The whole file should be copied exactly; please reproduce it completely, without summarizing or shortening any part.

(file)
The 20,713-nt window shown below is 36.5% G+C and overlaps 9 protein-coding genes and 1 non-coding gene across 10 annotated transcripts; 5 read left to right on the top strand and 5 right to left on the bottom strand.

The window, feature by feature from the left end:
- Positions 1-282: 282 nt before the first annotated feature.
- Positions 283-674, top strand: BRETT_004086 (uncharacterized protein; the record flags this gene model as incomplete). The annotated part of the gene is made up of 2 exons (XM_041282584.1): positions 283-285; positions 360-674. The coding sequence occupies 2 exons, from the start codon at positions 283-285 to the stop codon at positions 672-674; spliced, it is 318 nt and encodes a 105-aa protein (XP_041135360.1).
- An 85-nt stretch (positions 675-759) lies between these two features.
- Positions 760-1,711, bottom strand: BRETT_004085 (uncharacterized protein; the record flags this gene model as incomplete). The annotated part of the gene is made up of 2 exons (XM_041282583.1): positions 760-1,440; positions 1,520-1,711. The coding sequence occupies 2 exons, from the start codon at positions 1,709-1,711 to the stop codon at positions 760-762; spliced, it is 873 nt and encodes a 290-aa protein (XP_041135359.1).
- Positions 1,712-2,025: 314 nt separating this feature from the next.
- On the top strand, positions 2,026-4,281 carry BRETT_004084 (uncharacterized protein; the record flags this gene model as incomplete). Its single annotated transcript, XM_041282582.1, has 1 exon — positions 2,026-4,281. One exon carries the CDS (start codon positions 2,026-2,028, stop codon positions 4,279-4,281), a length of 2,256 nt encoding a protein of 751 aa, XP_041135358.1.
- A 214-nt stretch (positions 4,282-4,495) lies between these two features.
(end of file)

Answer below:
The 20,713-nt window shown below is 36.5% G+C and overlaps 9 protein-coding genes and 1 non-coding gene across 10 annotated transcripts; 5 read left to right on the top strand and 5 right to left on the bottom strand.

The window, feature by feature from the left end:
- Positions 1-282: 282 nt before the first annotated feature.
- Positions 283-674, top strand: BRETT_004086 (uncharacterized protein; the record flags this gene model as incomplete). The annotated part of the gene is made up of 2 exons (XM_041282584.1): positions 283-285; positions 360-674. The coding sequence occupies 2 exons, from the start codon at positions 283-285 to the stop codon at positions 672-674; spliced, it is 318 nt and encodes a 105-aa protein (XP_041135360.1).
- An 85-nt stretch (positions 675-759) lies between these two features.
- Positions 760-1,711, bottom strand: BRETT_004085 (uncharacterized protein; the record flags this gene model as incomplete). The annotated part of the gene is made up of 2 exons (XM_041282583.1): positions 760-1,440; positions 1,520-1,711. The coding sequence occupies 2 exons, from the start codon at positions 1,709-1,711 to the stop codon at positions 760-762; spliced, it is 873 nt and encodes a 290-aa protein (XP_041135359.1).
- Positions 1,712-2,025: 314 nt separating this feature from the next.
- On the top strand, positions 2,026-4,281 carry BRETT_004084 (uncharacterized protein; the record flags this gene model as incomplete). Its single annotated transcript, XM_041282582.1, has 1 exon — positions 2,026-4,281. One exon carries the CDS (start codon positions 2,026-2,028, stop codon positions 4,279-4,281), a length of 2,256 nt encoding a protein of 751 aa, XP_041135358.1.
- A 214-nt stretch (positions 4,282-4,495) lies between these two features.